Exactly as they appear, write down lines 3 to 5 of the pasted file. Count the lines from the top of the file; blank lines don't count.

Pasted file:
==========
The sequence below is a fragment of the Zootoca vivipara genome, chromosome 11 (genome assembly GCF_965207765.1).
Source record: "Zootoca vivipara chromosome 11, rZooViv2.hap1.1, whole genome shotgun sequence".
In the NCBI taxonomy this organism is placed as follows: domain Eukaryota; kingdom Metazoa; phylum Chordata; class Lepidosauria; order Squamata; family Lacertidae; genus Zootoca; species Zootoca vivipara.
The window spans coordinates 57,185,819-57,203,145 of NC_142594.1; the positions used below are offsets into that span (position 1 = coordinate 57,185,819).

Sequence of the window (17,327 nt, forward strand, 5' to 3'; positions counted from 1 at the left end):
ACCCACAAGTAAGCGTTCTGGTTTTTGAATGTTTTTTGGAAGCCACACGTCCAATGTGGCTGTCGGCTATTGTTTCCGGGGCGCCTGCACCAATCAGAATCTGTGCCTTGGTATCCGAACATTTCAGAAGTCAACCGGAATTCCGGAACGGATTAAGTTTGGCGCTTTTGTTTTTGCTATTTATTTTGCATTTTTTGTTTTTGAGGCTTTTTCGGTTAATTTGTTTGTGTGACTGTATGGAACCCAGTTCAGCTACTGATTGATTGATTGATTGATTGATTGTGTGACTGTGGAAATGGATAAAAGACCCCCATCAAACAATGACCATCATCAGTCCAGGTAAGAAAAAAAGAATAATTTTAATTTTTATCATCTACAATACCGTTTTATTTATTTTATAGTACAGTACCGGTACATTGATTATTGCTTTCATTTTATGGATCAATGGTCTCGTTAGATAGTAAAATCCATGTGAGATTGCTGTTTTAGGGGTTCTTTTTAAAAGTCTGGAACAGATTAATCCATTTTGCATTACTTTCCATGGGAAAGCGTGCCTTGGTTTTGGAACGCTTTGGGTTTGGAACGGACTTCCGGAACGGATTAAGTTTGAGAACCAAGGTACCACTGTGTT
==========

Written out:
In the NCBI taxonomy this organism is placed as follows: domain Eukaryota; kingdom Metazoa; phylum Chordata; class Lepidosauria; order Squamata; family Lacertidae; genus Zootoca; species Zootoca vivipara.
The window spans coordinates 57,185,819-57,203,145 of NC_142594.1; the positions used below are offsets into that span (position 1 = coordinate 57,185,819).

Sequence of the window (17,327 nt, forward strand, 5' to 3'; positions counted from 1 at the left end):